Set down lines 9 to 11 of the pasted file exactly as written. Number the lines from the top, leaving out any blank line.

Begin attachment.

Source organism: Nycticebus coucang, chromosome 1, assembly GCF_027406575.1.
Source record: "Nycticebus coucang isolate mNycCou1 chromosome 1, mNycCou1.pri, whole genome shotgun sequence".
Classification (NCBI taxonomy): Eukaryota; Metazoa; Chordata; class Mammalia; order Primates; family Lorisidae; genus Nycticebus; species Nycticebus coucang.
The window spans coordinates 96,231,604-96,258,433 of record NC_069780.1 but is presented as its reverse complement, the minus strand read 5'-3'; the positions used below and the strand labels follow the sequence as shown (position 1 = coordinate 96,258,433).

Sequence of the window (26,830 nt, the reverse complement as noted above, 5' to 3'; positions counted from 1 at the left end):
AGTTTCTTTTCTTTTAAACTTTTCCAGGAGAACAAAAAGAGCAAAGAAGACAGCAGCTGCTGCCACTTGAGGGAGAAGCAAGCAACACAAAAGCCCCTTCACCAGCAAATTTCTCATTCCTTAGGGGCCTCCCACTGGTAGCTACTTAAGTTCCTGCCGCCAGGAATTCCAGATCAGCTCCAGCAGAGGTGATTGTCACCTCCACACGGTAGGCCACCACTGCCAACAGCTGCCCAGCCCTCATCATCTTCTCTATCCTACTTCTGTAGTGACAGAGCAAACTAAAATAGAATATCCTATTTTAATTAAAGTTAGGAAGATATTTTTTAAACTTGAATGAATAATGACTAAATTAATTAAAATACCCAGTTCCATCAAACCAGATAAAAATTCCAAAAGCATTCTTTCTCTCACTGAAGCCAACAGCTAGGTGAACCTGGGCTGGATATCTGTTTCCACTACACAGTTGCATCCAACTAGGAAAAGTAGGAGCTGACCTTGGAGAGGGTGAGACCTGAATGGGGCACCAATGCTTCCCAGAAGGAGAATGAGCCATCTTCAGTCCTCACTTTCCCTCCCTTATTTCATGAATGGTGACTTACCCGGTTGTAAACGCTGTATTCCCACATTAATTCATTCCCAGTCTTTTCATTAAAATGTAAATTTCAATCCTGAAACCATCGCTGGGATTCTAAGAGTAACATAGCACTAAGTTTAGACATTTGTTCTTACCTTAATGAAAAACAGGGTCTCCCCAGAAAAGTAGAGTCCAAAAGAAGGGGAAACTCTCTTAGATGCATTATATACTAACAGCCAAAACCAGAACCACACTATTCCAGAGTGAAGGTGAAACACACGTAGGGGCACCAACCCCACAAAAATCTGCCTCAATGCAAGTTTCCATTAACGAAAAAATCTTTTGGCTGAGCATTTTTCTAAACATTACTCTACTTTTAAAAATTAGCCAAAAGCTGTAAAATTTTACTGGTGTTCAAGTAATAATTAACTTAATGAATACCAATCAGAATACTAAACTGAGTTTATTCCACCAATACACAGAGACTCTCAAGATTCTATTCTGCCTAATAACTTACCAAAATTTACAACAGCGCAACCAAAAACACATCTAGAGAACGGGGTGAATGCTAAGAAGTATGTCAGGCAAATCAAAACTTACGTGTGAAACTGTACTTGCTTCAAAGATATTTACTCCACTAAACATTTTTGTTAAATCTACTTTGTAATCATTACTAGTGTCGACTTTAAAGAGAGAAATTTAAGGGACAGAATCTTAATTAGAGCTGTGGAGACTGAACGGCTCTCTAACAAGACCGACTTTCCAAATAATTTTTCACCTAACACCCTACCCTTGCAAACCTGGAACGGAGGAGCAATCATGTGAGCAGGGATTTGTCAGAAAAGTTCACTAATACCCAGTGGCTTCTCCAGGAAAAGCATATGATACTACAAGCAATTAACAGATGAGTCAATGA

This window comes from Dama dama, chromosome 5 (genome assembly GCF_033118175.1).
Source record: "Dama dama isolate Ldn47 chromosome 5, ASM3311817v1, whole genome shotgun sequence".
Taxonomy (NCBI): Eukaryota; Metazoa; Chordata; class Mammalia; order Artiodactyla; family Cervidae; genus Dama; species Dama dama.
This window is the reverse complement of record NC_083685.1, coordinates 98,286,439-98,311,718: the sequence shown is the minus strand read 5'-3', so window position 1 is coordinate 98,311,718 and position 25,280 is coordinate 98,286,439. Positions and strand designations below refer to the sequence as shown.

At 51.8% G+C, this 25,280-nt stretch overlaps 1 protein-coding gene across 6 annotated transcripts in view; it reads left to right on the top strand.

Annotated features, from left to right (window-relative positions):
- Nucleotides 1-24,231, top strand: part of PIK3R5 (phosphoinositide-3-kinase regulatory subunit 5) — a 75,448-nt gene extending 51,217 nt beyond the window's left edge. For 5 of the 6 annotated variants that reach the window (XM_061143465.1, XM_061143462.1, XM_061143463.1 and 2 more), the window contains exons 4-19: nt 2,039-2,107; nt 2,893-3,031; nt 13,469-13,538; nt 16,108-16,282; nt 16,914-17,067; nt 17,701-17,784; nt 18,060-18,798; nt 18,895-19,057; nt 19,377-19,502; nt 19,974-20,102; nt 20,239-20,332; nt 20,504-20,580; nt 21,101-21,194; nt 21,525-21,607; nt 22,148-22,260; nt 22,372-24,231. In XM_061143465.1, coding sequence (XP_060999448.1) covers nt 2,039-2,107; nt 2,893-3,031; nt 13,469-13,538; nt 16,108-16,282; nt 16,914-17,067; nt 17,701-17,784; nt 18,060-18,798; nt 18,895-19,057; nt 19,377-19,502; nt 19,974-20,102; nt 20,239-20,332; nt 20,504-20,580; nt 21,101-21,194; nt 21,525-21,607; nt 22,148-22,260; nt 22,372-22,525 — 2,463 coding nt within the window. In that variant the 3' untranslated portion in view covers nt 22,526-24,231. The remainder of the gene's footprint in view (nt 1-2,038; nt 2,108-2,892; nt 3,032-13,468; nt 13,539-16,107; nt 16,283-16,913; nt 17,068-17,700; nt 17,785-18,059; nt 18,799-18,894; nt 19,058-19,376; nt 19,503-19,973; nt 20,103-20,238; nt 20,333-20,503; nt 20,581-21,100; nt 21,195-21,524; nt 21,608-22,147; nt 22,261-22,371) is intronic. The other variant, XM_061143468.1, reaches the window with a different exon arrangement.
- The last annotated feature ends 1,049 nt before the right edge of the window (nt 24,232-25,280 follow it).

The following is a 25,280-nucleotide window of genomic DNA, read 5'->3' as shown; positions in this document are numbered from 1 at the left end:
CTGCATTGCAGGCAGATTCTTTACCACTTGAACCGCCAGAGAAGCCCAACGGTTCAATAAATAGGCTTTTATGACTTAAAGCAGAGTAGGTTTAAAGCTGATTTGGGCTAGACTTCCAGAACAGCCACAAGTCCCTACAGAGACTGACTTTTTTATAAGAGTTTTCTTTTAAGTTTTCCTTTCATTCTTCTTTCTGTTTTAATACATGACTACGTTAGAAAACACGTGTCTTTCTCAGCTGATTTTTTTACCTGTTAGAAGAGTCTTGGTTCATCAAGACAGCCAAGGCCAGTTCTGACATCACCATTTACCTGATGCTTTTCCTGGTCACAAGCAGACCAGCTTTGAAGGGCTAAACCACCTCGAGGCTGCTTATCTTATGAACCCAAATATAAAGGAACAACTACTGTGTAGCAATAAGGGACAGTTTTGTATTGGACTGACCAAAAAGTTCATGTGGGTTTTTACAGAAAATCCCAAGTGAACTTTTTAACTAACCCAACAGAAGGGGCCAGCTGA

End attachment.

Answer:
Taxonomy (NCBI): Eukaryota; Metazoa; Chordata; class Mammalia; order Artiodactyla; family Cervidae; genus Dama; species Dama dama.
This window is the reverse complement of record NC_083685.1, coordinates 98,286,439-98,311,718: the sequence shown is the minus strand read 5'-3', so window position 1 is coordinate 98,311,718 and position 25,280 is coordinate 98,286,439. Positions and strand designations below refer to the sequence as shown.

At 51.8% G+C, this 25,280-nt stretch overlaps 1 protein-coding gene across 6 annotated transcripts in view; it reads left to right on the top strand.